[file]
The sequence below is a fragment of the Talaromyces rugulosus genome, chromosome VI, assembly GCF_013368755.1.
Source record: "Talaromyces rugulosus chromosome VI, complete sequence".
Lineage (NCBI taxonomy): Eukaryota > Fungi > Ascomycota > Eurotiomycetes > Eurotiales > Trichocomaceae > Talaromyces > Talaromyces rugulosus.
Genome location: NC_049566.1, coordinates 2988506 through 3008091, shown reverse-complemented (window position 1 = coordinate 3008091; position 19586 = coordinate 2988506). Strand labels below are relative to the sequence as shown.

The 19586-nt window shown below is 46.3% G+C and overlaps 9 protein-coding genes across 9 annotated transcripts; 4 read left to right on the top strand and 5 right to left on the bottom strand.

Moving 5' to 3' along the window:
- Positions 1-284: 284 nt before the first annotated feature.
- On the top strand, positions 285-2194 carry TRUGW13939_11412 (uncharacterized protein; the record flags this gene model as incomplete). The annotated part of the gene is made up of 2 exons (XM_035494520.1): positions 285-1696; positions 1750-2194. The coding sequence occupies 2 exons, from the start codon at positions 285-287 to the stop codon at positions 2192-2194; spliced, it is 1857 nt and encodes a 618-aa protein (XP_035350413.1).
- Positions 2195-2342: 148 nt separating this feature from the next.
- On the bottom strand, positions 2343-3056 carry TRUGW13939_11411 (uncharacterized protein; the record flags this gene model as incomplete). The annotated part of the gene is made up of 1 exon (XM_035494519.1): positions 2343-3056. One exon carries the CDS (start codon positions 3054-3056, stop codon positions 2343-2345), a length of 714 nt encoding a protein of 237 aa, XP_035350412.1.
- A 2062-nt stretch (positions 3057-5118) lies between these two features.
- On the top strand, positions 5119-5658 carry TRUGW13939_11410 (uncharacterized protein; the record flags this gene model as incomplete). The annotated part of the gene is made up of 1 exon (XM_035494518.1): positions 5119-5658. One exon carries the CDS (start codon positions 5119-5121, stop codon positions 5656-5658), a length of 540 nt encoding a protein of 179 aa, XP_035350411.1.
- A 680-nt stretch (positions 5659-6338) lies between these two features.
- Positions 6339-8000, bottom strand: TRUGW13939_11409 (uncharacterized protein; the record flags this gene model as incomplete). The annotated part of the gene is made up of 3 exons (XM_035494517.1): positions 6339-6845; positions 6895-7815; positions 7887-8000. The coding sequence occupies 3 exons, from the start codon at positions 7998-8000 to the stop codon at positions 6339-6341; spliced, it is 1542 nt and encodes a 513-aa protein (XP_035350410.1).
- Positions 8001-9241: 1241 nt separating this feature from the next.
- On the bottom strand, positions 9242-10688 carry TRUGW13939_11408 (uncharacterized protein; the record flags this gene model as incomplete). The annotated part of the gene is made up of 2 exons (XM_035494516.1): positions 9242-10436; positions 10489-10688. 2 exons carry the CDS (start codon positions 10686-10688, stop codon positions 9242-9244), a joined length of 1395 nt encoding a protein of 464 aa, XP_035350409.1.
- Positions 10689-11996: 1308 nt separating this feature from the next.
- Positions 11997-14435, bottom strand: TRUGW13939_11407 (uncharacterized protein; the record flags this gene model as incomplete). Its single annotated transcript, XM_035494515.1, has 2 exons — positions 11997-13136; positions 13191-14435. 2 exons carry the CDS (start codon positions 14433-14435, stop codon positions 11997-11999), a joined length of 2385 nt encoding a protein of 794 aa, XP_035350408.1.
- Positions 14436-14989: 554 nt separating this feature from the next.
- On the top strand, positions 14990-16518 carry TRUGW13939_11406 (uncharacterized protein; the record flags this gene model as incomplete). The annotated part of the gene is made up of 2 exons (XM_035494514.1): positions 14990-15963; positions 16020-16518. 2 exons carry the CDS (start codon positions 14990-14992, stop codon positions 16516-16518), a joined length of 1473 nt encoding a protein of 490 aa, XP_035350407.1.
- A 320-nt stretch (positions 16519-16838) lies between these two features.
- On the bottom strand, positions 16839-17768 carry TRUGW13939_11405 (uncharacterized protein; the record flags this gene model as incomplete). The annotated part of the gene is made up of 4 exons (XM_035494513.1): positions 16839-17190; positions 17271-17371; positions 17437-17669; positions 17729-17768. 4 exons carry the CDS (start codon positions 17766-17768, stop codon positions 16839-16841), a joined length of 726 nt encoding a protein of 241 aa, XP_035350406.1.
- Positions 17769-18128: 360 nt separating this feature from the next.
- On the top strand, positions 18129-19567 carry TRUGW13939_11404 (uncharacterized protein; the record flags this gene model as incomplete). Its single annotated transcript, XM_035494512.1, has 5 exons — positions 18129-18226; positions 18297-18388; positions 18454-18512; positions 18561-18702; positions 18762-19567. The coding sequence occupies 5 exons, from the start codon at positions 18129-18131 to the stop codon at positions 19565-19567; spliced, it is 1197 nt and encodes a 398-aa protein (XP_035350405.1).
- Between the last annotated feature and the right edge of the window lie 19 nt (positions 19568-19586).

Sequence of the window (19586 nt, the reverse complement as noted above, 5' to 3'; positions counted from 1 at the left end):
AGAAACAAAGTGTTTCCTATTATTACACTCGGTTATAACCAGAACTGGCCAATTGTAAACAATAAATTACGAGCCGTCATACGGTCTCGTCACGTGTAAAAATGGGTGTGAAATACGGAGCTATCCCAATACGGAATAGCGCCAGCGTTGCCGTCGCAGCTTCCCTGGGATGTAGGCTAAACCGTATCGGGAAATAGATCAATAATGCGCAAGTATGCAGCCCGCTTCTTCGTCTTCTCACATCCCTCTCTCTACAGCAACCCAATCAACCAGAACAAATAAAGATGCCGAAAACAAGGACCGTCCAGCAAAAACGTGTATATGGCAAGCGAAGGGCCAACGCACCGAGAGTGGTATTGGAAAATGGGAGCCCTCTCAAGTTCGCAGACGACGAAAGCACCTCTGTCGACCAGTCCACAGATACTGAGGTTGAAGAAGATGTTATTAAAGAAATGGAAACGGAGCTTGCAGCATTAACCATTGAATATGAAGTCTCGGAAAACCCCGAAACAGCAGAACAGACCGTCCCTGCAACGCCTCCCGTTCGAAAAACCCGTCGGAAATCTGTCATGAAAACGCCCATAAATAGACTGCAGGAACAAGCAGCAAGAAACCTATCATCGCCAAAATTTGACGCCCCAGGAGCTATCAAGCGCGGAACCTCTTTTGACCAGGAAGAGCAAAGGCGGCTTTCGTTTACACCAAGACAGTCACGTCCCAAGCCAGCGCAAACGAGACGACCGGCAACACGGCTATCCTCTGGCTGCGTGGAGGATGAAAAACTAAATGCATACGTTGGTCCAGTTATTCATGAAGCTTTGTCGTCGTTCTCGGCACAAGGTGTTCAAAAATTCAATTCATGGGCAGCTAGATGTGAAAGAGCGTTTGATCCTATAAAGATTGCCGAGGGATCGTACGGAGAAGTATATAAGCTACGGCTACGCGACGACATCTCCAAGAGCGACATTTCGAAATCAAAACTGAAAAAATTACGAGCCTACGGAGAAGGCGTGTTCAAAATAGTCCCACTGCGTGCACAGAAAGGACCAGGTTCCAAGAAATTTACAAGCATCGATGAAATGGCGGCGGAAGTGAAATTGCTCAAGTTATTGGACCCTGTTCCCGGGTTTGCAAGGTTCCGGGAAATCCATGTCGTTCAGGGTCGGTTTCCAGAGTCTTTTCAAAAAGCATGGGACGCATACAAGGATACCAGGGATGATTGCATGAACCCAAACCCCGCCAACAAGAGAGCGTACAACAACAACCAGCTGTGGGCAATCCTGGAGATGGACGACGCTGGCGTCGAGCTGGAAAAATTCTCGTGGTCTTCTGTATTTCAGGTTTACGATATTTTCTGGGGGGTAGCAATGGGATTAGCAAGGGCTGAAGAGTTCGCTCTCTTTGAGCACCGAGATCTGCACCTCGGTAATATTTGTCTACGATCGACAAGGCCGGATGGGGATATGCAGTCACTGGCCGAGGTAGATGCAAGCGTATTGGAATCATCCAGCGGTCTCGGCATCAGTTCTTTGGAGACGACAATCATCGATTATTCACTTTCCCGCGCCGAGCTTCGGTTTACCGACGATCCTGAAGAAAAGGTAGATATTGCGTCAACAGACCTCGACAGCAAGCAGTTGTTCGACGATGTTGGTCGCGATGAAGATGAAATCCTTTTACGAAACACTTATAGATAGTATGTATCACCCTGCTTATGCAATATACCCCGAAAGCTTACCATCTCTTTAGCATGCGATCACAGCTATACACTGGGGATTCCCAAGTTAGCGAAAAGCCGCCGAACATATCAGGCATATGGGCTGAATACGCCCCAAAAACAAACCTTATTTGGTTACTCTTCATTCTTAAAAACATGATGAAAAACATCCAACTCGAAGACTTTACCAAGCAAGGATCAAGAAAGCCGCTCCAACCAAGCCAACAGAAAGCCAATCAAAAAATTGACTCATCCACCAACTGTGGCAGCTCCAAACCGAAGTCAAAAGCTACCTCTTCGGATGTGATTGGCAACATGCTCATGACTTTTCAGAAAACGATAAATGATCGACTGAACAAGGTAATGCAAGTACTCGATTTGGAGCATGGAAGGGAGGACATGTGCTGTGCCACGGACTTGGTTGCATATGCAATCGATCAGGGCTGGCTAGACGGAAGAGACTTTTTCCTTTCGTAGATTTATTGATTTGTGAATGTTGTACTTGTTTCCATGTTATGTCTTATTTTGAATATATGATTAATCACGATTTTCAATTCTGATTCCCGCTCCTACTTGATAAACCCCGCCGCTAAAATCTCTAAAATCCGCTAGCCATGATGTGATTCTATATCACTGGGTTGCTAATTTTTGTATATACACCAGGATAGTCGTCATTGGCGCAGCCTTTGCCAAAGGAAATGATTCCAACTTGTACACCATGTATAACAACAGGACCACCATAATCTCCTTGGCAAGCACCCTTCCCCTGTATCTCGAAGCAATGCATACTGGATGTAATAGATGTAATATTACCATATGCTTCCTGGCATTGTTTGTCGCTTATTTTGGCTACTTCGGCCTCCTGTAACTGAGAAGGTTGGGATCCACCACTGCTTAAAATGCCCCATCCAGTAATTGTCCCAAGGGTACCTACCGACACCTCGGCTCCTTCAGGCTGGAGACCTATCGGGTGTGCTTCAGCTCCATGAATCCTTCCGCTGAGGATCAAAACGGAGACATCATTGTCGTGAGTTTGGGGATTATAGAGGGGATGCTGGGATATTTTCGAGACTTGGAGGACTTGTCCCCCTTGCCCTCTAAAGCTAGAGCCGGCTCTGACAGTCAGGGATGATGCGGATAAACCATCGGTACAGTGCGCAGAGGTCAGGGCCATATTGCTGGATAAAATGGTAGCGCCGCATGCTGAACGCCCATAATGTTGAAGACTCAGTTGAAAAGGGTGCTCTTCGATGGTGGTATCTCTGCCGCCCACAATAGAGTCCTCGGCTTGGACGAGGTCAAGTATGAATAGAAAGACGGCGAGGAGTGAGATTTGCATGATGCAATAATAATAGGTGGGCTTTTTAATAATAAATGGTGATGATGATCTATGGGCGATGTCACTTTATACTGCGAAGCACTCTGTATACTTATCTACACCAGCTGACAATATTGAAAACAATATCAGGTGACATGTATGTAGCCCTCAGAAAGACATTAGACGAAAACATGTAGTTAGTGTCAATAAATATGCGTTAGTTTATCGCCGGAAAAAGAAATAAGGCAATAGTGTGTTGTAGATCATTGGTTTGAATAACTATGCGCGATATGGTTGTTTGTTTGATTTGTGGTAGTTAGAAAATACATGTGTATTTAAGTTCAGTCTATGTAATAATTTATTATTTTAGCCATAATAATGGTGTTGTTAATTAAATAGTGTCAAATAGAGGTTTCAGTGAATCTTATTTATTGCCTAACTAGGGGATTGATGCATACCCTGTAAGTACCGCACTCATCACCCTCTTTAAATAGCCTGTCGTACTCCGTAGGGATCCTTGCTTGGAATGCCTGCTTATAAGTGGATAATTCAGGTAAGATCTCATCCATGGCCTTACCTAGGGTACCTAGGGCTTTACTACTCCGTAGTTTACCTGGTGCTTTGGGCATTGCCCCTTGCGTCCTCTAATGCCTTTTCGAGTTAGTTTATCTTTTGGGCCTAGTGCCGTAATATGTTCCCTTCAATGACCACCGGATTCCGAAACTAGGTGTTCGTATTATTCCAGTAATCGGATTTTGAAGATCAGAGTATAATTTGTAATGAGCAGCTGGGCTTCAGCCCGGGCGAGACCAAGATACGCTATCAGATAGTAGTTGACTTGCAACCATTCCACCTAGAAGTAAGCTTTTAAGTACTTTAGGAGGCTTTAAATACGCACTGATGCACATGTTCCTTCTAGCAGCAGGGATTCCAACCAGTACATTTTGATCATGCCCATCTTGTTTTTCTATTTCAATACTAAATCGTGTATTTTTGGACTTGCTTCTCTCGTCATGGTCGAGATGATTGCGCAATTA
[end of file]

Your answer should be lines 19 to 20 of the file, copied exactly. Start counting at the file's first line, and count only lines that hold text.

- Positions 14436-14989: 554 nt separating this feature from the next.
- On the top strand, positions 14990-16518 carry TRUGW13939_11406 (uncharacterized protein; the record flags this gene model as incomplete). The annotated part of the gene is made up of 2 exons (XM_035494514.1): positions 14990-15963; positions 16020-16518. 2 exons carry the CDS (start codon positions 14990-14992, stop codon positions 16516-16518), a joined length of 1473 nt encoding a protein of 490 aa, XP_035350407.1.